Values, Repression, and Subversion: Incumbent Defeat in Competitive Autocracies
34 Pages Posted: 5 Aug 2013
Date Written: 2013
Competitive elections in authoritarian regimes is inherently ambiguous: do they extend regime persistence or, vice versa, operate as subversive events? This article tests Inglehart and Welzel’s ‘emancipative theory of democracy,’ which has not been tested for competitive elections in autocracies: when emancipative values grow strong, autocratic power appears increasingly illegitimate in people’s eyes, which motivates subversive mass actions against autocratic rule. For electoral outcomes this suggestion implies, firstly, that authoritarian incumbents are more likely to suffer electoral defeat when emancipative values have become more widespread. Secondly, that post-electoral protest is more likely when emancipative values have become more widespread. To test these hypotheses, we analyze one hundred-fifty elections among thirty-three competitive autocracies over twenty-one years from 1990 to 2011. We find that emancipative values are indeed strongly conducive to incumbent defeat while their effect on post-electoral protest is conditional: it only occurs in elections won by the incumbent.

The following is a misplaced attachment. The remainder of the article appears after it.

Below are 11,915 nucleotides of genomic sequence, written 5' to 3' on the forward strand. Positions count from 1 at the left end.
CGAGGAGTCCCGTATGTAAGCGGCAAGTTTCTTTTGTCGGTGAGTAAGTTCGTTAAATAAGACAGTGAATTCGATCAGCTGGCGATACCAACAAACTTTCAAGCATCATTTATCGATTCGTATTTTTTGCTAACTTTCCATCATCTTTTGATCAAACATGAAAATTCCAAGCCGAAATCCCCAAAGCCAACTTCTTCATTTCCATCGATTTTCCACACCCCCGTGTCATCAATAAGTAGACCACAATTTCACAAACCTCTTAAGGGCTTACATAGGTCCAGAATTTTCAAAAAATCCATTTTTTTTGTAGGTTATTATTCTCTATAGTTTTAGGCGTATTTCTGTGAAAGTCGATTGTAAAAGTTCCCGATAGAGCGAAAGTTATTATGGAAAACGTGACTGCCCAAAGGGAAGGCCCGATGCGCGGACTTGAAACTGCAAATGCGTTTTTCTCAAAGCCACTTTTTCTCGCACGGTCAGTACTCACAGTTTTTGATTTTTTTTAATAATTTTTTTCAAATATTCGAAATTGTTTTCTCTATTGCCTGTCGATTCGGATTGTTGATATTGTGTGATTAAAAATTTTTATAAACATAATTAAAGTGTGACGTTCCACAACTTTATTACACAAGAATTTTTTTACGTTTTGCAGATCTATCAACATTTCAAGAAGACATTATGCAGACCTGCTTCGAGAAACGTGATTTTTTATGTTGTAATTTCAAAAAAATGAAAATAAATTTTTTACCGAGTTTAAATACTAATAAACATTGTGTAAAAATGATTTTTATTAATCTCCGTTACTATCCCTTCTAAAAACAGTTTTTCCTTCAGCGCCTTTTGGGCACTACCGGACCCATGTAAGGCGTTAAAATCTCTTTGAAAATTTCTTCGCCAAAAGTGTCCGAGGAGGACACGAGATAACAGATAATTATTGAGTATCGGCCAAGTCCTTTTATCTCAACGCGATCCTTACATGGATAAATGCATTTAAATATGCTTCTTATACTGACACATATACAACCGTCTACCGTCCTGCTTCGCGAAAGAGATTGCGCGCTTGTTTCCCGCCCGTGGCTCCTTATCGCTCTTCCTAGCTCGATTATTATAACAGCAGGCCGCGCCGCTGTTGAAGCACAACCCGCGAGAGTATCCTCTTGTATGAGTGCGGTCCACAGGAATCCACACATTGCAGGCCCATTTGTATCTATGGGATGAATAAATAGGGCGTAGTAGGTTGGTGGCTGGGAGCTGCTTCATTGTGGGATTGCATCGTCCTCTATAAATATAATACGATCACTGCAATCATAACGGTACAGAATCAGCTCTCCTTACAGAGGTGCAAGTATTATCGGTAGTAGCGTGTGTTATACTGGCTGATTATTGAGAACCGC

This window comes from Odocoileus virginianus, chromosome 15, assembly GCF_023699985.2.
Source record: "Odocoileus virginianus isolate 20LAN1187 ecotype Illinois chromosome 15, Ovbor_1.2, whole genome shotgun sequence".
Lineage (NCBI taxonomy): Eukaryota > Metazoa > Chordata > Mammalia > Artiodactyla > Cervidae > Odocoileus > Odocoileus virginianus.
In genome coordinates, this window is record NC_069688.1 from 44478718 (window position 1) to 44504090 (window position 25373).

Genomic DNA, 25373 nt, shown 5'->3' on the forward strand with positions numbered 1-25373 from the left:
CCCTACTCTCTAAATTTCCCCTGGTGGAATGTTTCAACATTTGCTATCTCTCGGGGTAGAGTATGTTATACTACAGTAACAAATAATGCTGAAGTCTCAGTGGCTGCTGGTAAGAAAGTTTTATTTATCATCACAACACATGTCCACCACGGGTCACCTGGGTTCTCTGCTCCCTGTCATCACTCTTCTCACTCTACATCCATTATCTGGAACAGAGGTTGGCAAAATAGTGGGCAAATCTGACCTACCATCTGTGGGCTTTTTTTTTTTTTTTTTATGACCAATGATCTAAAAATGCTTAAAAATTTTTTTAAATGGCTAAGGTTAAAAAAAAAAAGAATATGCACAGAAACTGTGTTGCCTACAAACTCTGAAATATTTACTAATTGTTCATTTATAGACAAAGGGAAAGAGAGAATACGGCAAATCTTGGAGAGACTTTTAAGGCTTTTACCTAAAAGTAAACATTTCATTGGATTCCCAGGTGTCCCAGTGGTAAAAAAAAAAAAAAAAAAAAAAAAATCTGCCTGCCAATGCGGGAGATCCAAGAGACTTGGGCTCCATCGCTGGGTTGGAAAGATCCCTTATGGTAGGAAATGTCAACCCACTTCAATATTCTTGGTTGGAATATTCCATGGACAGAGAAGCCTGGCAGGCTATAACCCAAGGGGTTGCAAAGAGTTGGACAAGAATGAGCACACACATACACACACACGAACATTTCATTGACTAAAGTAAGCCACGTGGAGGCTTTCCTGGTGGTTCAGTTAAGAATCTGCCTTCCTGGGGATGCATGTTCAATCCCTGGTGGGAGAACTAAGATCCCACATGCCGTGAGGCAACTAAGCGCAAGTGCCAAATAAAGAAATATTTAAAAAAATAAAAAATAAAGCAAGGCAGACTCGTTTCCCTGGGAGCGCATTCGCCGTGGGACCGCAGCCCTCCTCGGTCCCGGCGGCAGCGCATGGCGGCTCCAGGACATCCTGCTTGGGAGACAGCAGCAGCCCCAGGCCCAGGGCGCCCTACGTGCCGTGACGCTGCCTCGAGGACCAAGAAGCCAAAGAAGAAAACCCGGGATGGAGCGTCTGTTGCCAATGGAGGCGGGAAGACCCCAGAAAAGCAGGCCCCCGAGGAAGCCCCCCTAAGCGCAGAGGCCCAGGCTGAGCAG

Keywords: emancipative values, repression, competitive authoritarianism, elections, protest
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